Theology conference on the Trinity at SBTS

Southern Seminary will host a theology conference on the Trinity this September 20-21. The speaker line-up looks fantastic, and it includes Fred Sanders, Wayne Grudem, Robert Letham, Scott Horrell, and Lewis Ayres. This is one you won’t want to miss. For more information and to register, check it out here.

UPDATE: Audio and video from the conference as now been made available. You can watch/listen or download below.

Lewis Ayers

Audio [download]:

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Fred Sanders

Audio [download]:

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Scott Horrell

Audio [download]:

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Wayne Grudem

Audio [download]:

8 Responses to Theology conference on the Trinity at SBTS

  1. Michael Metts August 16, 2013 at 3:48 pm #

    I saw that and would really like to go! I’m presently signed up for the Carl F. H. Henry Conference, that same week I believe.

  2. Ryan Szrama August 16, 2013 at 4:10 pm #

    Really wish I could be there (but I’ll be suffering in Corsica that weekend). Look forward to listening to the sessions after the fact if they’re online.

  3. Suzanne McCarthy August 16, 2013 at 10:38 pm #

    How did my Augustine quote get moderated? Is there some rule about not referring to the original languages?

    • Denny Burk August 17, 2013 at 12:18 am #

      I think it would be more useful to provide a translation.

  4. Suzanne McCarthy August 17, 2013 at 6:49 pm #

    This is one line from De Trinitate Book 4, chapter 20 where potestas is translated into English as power,

    “quia non secundum imparem potestatem uel substantiam uel aliquid quod in eo patri non sit aequale missus est”

    “because He was not sent in respect to any inequality of power, or substance, or anything that in Him was not equal to the Father;”

    Here is an example of what potestas means, in Matthew 28:18,

    “Data est mihi omnis potestas in cælo et in terra”: Vulgate

    “All power is given unto me in heaven and in earth.” KJV

    “????? ??? ???? ??????? ?? ?????? ??? ??? [a]??? ???·” Greek

    “Edothé moi passa exousia en ouranw kai epi tés gés”

    “All authority in heaven and on earth has been given to me.” ESV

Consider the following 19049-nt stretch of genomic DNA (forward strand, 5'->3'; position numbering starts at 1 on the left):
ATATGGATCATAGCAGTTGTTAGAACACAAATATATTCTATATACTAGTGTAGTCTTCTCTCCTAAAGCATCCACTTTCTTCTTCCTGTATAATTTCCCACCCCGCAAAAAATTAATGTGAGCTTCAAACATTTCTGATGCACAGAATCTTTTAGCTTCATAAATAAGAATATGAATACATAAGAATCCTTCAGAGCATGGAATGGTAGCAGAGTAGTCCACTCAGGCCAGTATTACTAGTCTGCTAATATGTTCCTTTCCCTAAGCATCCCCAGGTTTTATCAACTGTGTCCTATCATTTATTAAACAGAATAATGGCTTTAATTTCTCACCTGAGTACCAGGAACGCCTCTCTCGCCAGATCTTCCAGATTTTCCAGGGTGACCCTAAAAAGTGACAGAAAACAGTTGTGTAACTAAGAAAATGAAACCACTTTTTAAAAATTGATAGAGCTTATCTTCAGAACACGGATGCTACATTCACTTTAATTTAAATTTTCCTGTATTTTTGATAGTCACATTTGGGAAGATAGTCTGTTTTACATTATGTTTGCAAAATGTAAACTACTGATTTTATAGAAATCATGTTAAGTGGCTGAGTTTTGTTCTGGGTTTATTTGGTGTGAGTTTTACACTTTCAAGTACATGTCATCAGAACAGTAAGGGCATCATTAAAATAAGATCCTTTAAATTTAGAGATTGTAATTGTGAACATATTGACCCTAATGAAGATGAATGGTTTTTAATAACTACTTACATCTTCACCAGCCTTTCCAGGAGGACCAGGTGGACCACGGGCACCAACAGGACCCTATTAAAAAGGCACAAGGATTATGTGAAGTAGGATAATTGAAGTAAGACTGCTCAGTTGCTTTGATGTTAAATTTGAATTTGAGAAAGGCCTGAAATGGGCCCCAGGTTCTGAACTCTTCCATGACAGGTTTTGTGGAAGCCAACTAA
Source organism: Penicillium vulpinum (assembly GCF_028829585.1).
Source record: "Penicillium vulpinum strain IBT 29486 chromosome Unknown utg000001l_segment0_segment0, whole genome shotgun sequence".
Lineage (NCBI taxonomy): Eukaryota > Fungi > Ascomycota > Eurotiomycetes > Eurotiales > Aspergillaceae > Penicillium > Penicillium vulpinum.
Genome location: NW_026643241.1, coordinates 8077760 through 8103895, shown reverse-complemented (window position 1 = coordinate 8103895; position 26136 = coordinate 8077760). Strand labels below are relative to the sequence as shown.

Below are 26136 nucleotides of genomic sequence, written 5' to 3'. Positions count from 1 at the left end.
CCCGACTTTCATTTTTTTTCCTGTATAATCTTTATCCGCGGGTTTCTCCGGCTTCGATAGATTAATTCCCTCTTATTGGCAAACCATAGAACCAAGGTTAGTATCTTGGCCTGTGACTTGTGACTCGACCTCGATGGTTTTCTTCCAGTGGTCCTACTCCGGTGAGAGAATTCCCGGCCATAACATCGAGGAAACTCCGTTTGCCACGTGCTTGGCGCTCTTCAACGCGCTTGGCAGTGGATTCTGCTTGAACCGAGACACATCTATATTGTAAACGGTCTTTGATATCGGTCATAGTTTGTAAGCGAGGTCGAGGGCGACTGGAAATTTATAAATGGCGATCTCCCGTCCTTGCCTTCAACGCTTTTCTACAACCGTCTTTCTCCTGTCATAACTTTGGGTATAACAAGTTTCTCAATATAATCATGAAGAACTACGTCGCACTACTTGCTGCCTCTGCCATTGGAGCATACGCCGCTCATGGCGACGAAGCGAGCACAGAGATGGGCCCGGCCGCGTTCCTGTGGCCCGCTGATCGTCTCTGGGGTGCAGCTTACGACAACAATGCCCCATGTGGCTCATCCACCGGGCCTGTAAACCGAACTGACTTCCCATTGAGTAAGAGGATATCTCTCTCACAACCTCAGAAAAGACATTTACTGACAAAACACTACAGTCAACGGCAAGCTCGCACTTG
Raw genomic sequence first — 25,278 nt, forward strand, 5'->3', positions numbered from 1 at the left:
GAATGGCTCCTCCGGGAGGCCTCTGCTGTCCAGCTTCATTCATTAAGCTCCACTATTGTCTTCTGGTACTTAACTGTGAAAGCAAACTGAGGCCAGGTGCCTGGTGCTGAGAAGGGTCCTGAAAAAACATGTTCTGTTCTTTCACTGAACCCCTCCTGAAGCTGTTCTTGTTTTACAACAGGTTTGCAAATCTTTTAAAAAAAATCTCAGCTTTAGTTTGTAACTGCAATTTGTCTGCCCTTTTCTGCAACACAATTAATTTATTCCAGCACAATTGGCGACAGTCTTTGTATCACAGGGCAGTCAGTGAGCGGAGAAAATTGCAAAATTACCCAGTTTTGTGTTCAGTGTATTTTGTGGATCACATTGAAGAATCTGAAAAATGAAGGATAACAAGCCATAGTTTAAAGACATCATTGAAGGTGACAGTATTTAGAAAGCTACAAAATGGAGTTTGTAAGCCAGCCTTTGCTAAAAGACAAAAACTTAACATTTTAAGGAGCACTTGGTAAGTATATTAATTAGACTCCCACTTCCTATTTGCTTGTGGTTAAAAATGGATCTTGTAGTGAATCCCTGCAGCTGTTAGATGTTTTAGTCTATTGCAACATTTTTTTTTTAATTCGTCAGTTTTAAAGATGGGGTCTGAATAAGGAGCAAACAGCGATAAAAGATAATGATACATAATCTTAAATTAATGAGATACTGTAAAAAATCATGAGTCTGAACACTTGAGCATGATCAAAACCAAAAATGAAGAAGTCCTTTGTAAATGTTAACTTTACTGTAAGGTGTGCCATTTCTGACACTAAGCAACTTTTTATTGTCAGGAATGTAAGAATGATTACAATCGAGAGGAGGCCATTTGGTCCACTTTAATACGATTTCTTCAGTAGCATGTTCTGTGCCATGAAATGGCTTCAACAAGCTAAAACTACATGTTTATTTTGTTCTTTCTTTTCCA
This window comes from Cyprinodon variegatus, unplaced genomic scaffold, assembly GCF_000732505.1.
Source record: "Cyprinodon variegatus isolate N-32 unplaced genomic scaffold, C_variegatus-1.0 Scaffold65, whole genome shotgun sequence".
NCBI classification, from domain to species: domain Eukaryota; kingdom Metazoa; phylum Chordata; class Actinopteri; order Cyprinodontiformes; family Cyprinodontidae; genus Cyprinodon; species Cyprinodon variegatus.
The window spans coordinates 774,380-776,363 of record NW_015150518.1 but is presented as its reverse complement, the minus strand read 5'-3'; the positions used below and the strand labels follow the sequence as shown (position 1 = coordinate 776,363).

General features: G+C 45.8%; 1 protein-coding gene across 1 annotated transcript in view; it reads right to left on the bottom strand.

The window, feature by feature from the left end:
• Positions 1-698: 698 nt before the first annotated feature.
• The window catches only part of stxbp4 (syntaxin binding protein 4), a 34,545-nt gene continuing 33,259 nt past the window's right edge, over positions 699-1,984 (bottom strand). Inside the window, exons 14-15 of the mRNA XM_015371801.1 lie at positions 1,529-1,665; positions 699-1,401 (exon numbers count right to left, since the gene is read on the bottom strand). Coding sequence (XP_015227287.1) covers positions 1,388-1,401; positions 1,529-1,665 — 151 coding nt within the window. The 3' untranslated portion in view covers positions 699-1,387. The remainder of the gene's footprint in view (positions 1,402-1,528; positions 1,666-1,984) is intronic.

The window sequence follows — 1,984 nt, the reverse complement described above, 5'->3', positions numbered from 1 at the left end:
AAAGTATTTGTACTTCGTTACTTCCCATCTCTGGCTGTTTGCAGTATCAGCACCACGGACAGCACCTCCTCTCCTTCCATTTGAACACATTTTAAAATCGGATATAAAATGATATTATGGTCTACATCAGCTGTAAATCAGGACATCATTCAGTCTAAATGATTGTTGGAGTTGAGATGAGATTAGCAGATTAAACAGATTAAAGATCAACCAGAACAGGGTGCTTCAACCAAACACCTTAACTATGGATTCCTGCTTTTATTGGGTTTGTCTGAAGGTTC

So, in this historical analysis, exousia = potestas = power, which is changed in English into authority later. But when the creeds were written exousia = potestas and that is the word which appears in the creeds in English as “power.”

    I have a 1654 Greek Latin lexicon in which exousia is translated as potestas. My perception is that Augustine and the doctrinal statement of ETS actually means this –

    “because He was not sent in respect to any inequality of power (which was potestas and this is exousia) or substance, or anything that in Him was not equal to the Father;”

    “God is a Trinity, Father, Son, and Holy Spirit, each an uncreated person, one in essence, equal in power(a translation of exousia) and glory.”

    So, do most of those who attend a conference on the trinity believe that the Son is equal in exousia, to the Father, or not? I have often wondered about this.

    Is this clear enough? I know its a little tricky, but I think Augustine should be read in the original, if possible.

  5. Joel Cepeda August 19, 2013 at 4:14 pm #

    En esta conferencia habrá traducción simultánea al español??? Se transmitirá en vivo???

  6. Adam Cavalier August 20, 2013 at 12:11 am #

    I took a whole class on the Trinity from Dr. Horrell at DTS and he’s truly an under-appreciated blessing to the church. What a godly man! SBTS will be blessed for having him speak there.

  7. Suzanne McCarthy August 21, 2013 at 1:54 pm #

    Is it possible to find out whether Christ is equal to the Father in authority or not? Is this a permissible question? Is there an interest in clarity and teaching on the trinity? I have read a lot but never an answer to this. Is this secret information?

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